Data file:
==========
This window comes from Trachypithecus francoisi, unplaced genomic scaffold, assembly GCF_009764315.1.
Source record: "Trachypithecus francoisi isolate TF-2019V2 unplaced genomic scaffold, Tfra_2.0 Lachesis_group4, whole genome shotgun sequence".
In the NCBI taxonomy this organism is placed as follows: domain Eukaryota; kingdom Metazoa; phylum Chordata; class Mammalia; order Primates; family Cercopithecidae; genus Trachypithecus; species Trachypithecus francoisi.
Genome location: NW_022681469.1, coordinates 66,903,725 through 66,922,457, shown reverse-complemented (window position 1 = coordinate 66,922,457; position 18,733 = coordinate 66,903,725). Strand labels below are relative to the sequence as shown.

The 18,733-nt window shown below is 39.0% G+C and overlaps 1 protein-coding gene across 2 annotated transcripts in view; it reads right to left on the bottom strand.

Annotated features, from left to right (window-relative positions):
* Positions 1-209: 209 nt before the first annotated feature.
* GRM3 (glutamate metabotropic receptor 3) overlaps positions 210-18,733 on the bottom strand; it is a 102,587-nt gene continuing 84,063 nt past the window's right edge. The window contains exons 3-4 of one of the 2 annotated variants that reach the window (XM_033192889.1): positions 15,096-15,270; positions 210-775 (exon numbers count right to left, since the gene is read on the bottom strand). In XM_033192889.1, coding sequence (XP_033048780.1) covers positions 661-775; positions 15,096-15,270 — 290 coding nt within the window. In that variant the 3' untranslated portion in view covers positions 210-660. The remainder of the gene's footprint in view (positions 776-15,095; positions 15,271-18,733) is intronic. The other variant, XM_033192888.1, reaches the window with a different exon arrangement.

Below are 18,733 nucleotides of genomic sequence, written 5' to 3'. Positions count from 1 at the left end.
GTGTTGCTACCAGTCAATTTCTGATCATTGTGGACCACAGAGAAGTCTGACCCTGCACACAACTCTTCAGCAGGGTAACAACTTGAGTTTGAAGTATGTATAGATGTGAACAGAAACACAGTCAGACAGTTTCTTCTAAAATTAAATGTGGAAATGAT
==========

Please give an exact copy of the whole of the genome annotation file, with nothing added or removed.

This window comes from Trachypithecus francoisi, unplaced genomic scaffold, assembly GCF_009764315.1.
Source record: "Trachypithecus francoisi isolate TF-2019V2 unplaced genomic scaffold, Tfra_2.0 Lachesis_group4, whole genome shotgun sequence".
In the NCBI taxonomy this organism is placed as follows: domain Eukaryota; kingdom Metazoa; phylum Chordata; class Mammalia; order Primates; family Cercopithecidae; genus Trachypithecus; species Trachypithecus francoisi.
Genome location: NW_022681469.1, coordinates 66,903,725 through 66,922,457, shown reverse-complemented (window position 1 = coordinate 66,922,457; position 18,733 = coordinate 66,903,725). Strand labels below are relative to the sequence as shown.

The 18,733-nt window shown below is 39.0% G+C and overlaps 1 protein-coding gene across 2 annotated transcripts in view; it reads right to left on the bottom strand.

Annotated features, from left to right (window-relative positions):
* Positions 1-209: 209 nt before the first annotated feature.
* GRM3 (glutamate metabotropic receptor 3) overlaps positions 210-18,733 on the bottom strand; it is a 102,587-nt gene continuing 84,063 nt past the window's right edge. The window contains exons 3-4 of one of the 2 annotated variants that reach the window (XM_033192889.1): positions 15,096-15,270; positions 210-775 (exon numbers count right to left, since the gene is read on the bottom strand). In XM_033192889.1, coding sequence (XP_033048780.1) covers positions 661-775; positions 15,096-15,270 — 290 coding nt within the window. In that variant the 3' untranslated portion in view covers positions 210-660. The remainder of the gene's footprint in view (positions 776-15,095; positions 15,271-18,733) is intronic. The other variant, XM_033192888.1, reaches the window with a different exon arrangement.

Below are 18,733 nucleotides of genomic sequence, written 5' to 3'. Positions count from 1 at the left end.
GTGTTGCTACCAGTCAATTTCTGATCATTGTGGACCACAGAGAAGTCTGACCCTGCACACAACTCTTCAGCAGGGTAACAACTTGAGTTTGAAGTATGTATAGATGTGAACAGAAACACAGTCAGACAGTTTCTTCTAAAATTAAATGTGGAAATGAT